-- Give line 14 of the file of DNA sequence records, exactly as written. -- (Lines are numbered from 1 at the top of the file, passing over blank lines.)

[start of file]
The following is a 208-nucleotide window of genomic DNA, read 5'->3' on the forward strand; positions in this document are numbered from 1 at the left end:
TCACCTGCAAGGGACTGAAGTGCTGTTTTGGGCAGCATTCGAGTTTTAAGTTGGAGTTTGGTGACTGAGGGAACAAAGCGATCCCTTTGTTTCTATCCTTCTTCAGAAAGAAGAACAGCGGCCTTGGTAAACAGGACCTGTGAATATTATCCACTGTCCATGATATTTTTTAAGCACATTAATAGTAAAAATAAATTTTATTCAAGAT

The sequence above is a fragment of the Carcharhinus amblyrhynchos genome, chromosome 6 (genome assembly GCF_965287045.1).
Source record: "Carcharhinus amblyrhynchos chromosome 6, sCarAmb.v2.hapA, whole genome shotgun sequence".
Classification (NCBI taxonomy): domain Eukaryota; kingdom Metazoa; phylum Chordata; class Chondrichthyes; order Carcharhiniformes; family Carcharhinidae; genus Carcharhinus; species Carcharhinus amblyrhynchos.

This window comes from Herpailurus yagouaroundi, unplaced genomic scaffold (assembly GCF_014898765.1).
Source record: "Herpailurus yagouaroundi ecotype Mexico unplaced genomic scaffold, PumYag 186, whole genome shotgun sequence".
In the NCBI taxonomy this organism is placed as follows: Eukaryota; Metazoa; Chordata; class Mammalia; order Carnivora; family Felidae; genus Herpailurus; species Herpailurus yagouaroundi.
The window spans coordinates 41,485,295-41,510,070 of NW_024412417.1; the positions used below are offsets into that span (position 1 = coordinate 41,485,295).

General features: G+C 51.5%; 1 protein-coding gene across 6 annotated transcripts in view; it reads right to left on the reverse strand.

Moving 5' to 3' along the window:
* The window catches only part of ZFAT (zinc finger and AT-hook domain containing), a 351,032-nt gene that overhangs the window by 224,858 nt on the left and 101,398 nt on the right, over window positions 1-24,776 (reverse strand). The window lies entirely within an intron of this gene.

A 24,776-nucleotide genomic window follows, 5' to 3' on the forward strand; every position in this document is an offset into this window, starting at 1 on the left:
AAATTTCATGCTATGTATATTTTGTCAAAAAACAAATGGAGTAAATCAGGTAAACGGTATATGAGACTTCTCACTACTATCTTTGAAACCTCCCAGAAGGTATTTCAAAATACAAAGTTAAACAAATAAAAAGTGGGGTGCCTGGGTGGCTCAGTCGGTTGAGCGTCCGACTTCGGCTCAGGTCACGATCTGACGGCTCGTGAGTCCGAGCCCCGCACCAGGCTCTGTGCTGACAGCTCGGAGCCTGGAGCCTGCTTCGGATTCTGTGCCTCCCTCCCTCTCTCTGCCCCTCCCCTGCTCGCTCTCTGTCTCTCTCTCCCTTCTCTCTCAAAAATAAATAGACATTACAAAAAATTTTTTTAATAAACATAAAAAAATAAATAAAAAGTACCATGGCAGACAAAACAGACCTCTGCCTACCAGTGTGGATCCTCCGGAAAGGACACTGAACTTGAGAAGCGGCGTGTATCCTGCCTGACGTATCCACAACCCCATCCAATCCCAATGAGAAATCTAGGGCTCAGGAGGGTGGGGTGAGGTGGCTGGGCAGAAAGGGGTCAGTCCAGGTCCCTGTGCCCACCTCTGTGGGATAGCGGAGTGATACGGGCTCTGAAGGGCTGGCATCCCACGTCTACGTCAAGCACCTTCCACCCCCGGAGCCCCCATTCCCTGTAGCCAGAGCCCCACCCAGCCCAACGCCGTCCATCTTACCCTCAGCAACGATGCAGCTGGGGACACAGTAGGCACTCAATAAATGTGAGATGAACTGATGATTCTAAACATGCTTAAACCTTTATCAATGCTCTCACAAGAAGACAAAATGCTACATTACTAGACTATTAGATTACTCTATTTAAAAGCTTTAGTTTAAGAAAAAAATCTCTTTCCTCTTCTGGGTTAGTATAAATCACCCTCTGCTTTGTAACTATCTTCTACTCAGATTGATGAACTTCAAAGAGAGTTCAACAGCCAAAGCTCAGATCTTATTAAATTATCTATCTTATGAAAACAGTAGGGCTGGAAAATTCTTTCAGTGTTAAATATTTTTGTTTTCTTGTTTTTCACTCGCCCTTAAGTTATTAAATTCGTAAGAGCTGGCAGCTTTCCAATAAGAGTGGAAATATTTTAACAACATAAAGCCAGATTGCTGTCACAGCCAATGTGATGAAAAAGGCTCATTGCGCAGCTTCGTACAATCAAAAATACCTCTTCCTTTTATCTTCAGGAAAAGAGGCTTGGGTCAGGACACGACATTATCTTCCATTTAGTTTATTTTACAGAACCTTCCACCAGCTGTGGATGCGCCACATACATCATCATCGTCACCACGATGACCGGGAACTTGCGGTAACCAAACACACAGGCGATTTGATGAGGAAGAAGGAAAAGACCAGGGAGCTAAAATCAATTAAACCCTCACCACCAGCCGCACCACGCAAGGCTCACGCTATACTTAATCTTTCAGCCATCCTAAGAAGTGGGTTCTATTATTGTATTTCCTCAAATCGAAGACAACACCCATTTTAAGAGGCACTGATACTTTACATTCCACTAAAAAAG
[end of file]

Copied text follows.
AAATTTCATGCTATGTATATTTTGTCAAAAAACAAATGGAGTAAATCAGGTAAACGGTATATGAGACTTCTCACTACTATCTTTGAAACCTCCCAGAAGGTATTTCAAAATACAAAGTTAAACAAATAAAAAGTGGGGTGCCTGGGTGGCTCAGTCGGTTGAGCGTCCGACTTCGGCTCAGGTCACGATCTGACGGCTCGTGAGTCCGAGCCCCGCACCAGGCTCTGTGCTGACAGCTCGGAGCCTGGAGCCTGCTTCGGATTCTGTGCCTCCCTCCCTCTCTCTGCCCCTCCCCTGCTCGCTCTCTGTCTCTCTCTCCCTTCTCTCTCAAAAATAAATAGACATTACAAAAAATTTTTTTAATAAACATAAAAAAATAAATAAAAAGTACCATGGCAGACAAAACAGACCTCTGCCTACCAGTGTGGATCCTCCGGAAAGGACACTGAACTTGAGAAGCGGCGTGTATCCTGCCTGACGTATCCACAACCCCATCCAATCCCAATGAGAAATCTAGGGCTCAGGAGGGTGGGGTGAGGTGGCTGGGCAGAAAGGGGTCAGTCCAGGTCCCTGTGCCCACCTCTGTGGGATAGCGGAGTGATACGGGCTCTGAAGGGCTGGCATCCCACGTCTACGTCAAGCACCTTCCACCCCCGGAGCCCCCATTCCCTGTAGCCAGAGCCCCACCCAGCCCAACGCCGTCCATCTTACCCTCAGCAACGATGCAGCTGGGGACACAGTAGGCACTCAATAAATGTGAGATGAACTGATGATTCTAAACATGCTTAAACCTTTATCAATGCTCTCACAAGAAGACAAAATGCTACATTACTAGACTATTAGATTACTCTATTTAAAAGCTTTAGTTTAAGAAAAAAATCTCTTTCCTCTTCTGGGTTAGTATAAATCACCCTCTGCTTTGTAACTATCTTCTACTCAGATTGATGAACTTCAAAGAGAGTTCAACAGCCAAAGCTCAGATCTTATTAAATTATCTATCTTATGAAAACAGTAGGGCTGGAAAATTCTTTCAGTGTTAAATATTTTTGTTTTCTTGTTTTTCACTCGCCCTTAAGTTATTAAATTCGTAAGAGCTGGCAGCTTTCCAATAAGAGTGGAAATATTTTAACAACATAAAGCCAGATTGCTGTCACAGCCAATGTGATGAAAAAGGCTCATTGCGCAGCTTCGTACAATCAAAAATACCTCTTCCTTTTATCTTCAGGAAAAGAGGCTTGGGTCAGGACACGACATTATCTTCCATTTAGTTTATTTTACAGAACCTTCCACCAGCTGTGGATGCGCCACATACATCATCATCGTCACCACGATGACCGGGAACTTGCGGTAACCAAACACACAGGCGATTTGATGAGGAAGAAGGAAAAGACCAGGGAGCTAAAATCAATTAAACCCTCACCACCAGCCGCACCACGCAAGGCTCACGCTATACTTAATCTTTCAGCCATCCTAAGAAGTGGGTTCTATTATTGTATTTCCTCAAATCGAAGACAACACCCATTTTAAGAGGCACTGATACTTTACATTCCACTAAAAAAG